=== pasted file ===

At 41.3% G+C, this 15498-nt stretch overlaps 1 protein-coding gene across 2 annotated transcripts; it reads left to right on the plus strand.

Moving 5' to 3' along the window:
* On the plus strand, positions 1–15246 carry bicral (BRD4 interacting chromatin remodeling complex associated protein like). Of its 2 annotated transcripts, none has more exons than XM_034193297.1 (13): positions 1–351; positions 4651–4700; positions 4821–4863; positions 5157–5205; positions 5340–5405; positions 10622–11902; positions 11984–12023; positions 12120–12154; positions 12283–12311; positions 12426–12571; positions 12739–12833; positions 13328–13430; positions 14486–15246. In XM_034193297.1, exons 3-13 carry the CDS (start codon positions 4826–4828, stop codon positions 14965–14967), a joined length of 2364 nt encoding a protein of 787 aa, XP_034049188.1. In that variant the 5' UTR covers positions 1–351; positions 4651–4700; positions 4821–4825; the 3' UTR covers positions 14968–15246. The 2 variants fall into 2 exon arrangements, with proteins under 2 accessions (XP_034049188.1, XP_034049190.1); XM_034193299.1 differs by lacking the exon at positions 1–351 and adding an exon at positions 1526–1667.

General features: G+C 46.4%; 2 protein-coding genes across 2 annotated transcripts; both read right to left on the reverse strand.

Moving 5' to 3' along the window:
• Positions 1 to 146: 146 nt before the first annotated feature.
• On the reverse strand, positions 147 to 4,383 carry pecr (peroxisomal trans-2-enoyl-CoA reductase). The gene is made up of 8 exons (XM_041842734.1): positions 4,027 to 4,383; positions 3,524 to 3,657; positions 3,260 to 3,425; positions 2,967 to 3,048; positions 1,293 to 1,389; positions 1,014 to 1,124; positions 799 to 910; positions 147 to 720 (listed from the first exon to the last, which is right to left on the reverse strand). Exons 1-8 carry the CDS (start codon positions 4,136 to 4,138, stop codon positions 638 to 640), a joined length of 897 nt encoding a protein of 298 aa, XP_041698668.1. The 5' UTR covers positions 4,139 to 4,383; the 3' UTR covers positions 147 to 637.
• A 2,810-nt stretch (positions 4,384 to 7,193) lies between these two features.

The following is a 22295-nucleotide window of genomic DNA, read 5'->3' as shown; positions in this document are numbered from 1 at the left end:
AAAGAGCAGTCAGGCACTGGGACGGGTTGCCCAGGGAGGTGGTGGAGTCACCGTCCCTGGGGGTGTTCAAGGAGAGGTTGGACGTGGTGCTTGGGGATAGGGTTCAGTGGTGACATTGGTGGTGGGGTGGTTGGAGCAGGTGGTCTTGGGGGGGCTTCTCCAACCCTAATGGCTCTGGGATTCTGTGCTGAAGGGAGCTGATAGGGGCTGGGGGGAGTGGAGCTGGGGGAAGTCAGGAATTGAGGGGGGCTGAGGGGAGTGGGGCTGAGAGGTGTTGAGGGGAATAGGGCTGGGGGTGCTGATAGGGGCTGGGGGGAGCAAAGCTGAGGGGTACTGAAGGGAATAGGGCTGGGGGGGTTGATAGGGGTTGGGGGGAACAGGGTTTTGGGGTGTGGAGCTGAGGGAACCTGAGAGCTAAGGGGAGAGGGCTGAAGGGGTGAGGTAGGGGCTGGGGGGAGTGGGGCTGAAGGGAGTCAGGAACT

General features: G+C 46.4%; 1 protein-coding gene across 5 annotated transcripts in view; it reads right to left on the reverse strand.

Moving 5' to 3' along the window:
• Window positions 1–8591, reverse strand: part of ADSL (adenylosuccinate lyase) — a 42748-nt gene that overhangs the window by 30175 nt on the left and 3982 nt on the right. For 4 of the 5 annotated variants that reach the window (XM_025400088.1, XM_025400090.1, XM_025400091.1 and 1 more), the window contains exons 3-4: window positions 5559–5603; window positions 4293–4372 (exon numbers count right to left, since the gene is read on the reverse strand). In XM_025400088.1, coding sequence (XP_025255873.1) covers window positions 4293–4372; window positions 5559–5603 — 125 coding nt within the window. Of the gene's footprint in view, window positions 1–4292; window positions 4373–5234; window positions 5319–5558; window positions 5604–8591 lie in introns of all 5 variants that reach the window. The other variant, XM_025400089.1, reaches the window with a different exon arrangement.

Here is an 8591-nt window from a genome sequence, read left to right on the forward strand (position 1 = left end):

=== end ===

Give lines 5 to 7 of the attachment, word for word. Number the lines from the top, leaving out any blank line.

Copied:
Moving 5' to 3' along the window:
• Positions 1 to 146: 146 nt before the first annotated feature.
• On the reverse strand, positions 147 to 4,383 carry pecr (peroxisomal trans-2-enoyl-CoA reductase). The gene is made up of 8 exons (XM_041842734.1): positions 4,027 to 4,383; positions 3,524 to 3,657; positions 3,260 to 3,425; positions 2,967 to 3,048; positions 1,293 to 1,389; positions 1,014 to 1,124; positions 799 to 910; positions 147 to 720 (listed from the first exon to the last, which is right to left on the reverse strand). Exons 1-8 carry the CDS (start codon positions 4,136 to 4,138, stop codon positions 638 to 640), a joined length of 897 nt encoding a protein of 298 aa, XP_041698668.1. The 5' UTR covers positions 4,139 to 4,383; the 3' UTR covers positions 147 to 637.